Treasurer Josh Frydenberg has announced dramatic reforms to Australia's insolvency regime.

The reforms will significantly alter the insolvency framework for small businesses, by allowing insolvent companies with liabilities of under $1 million to remain in control of their business rather than immediately being placed into the hands of administrators. The proposal adopts a similar model to the US Chapter 11 regime, which allows companies to restructure their debts while remaining in control of their business. No reform has been announced for companies with liabilities over $1million.

The reforms provide a roadmap to manage the exit from the moratoriums on insolvency and bankruptcy enforcement, which were recently extended1 to 31 December 2020. The extension of the moratoriums, without more however, did not actively promote or assist restructuring activity and potentially created the conditions for entities to slip further into distress without any real impetus to arrest the decline.2

Proposed changes

The reforms provide for two new formal processes.

New formal restructuring process for small businesses

The following regime is proposed to apply to eligible companies in distress:

  • Companies will have 20 days to establish a 'Restructuring Plan' with an appropriate small business restructuring practitioner, which establishes that entity's plan for restructuring their debt and continuing to trade.
  • Creditors must vote on the restructuring plan within 15 days.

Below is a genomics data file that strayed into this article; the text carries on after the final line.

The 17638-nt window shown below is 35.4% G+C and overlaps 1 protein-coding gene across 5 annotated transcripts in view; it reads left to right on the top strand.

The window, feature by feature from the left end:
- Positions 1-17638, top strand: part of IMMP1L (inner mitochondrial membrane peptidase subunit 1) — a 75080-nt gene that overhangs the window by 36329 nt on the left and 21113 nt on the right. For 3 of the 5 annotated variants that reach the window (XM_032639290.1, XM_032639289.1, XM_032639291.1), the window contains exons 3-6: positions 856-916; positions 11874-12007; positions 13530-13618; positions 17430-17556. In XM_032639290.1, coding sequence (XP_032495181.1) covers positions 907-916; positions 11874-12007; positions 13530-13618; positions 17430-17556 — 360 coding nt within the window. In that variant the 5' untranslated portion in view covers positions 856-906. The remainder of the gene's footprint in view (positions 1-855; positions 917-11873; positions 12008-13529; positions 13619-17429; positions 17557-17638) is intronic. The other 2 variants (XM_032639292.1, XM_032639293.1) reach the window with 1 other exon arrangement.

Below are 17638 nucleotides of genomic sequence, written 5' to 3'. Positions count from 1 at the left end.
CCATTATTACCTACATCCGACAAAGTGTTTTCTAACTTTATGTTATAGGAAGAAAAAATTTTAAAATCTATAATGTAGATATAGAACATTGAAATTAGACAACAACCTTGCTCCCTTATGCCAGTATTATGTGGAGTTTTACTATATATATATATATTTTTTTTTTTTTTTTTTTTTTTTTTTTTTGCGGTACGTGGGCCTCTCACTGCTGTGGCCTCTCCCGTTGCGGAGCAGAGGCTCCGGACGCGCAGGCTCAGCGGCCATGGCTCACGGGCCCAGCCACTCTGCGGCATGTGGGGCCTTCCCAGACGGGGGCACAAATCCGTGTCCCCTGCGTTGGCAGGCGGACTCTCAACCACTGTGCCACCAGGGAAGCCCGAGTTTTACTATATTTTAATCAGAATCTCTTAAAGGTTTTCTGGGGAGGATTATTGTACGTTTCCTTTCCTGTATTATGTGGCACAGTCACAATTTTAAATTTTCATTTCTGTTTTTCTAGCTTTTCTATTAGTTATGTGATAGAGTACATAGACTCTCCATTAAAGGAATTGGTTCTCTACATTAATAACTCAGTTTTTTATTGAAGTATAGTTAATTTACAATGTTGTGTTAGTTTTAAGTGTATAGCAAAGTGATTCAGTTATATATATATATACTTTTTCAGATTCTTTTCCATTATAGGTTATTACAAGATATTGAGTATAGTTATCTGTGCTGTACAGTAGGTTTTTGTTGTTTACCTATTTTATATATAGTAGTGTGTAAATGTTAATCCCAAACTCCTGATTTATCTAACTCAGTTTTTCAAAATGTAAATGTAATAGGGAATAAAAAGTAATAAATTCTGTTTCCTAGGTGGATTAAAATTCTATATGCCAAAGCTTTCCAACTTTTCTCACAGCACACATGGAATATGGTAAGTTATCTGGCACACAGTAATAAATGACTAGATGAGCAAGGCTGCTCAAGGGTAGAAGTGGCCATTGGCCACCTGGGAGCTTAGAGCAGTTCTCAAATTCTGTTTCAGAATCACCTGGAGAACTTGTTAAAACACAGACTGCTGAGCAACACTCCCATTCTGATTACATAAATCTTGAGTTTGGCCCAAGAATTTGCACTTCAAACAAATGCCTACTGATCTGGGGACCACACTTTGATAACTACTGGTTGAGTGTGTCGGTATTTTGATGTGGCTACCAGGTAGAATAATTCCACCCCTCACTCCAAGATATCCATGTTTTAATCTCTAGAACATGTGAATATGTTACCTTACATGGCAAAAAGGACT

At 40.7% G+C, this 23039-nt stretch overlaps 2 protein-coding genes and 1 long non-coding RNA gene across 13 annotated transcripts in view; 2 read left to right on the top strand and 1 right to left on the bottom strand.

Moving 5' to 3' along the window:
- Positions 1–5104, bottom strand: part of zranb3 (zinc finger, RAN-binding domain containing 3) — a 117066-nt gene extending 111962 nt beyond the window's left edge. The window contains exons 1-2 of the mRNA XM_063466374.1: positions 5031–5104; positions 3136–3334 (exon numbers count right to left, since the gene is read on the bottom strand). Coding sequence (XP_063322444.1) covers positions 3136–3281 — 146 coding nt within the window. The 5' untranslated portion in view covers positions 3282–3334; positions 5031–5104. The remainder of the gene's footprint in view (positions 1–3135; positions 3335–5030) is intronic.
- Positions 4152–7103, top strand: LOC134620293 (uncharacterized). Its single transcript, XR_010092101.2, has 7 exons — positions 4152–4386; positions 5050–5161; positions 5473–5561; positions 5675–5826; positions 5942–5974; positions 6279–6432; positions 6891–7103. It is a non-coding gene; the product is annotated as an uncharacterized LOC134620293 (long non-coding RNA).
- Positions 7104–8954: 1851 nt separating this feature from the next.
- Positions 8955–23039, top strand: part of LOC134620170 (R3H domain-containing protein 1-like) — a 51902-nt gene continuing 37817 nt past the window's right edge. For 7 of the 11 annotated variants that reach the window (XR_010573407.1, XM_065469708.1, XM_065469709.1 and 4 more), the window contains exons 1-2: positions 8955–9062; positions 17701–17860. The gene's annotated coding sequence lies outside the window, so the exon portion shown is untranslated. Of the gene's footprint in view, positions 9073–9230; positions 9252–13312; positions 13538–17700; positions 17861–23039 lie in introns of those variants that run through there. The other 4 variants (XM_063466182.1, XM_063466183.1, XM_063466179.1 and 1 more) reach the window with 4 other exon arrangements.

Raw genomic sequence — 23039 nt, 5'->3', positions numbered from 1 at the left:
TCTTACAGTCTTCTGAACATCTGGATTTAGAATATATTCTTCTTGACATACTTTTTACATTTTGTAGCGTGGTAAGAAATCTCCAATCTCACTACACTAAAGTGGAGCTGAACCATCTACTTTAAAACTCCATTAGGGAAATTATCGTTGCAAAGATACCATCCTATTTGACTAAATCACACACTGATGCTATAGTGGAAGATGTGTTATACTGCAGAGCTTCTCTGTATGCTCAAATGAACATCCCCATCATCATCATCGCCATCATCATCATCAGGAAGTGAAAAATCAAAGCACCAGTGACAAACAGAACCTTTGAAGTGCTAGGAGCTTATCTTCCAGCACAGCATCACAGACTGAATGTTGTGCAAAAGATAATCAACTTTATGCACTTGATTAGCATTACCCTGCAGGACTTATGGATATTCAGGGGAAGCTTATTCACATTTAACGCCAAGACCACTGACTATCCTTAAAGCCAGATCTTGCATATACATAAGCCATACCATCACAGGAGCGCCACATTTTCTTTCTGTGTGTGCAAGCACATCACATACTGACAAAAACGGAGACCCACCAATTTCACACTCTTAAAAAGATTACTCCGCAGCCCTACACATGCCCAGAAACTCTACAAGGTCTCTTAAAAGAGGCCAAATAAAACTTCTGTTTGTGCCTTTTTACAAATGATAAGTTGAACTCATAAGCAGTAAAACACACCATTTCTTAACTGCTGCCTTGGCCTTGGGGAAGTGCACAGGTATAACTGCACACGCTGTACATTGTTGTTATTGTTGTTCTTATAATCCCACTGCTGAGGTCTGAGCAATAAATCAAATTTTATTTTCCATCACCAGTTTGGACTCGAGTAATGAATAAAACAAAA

• If more than 50% of creditors by value endorse the plan, it will be approved and bind all unsecured creditors. Creditors will vote as one class. Secured creditors are bound only to the extent their debt exceeds the value of their security interest.

The new process draws on key features of the US Chapter 11 bankruptcy process, by allowing businesses to continue to trade under the control of their owners, while a debt restructuring plan is prepared and voted on. Under the current regime, company owners immediately lose control of their business once administrators are appointed.

The regime will introduce the role of a 'small business restructuring practitioner' to determine if a company is eligible for the regime, assist a company review its financial affairs and certify the plan to creditors. Unlike administration, a small business restructuring practitioner will not be required to take on personal liability for a company to manage its day to day affairs.

New simplified liquidation pathway for small businesses

A new liquidation regime will also apply to companies with liabilities of less than $1 million. This simplified liquidation process is intended to retain the existing framework, but with modification to reduce time, cost and regulatory obligations. It includes the following changes:

  • Reduced circumstances in which a liquidator can clawback an unfair preference payment from a creditor.
  • Liquidators will only be required to report to ASIC on potential misconduct of directors where there are reasonable grounds to believe the misconduct has occurred.
  • The requiri>ents to call creditors meetings and form committees of inspection may be removed.
  • The process involved to lodge a proof of debt and distribute dividends will be simplified.
  • The use of technology in voting and other communications between liquidators and creditors will be maximised.

The statutory rules regarding payment of priority creditors (such as employees) will not be affected.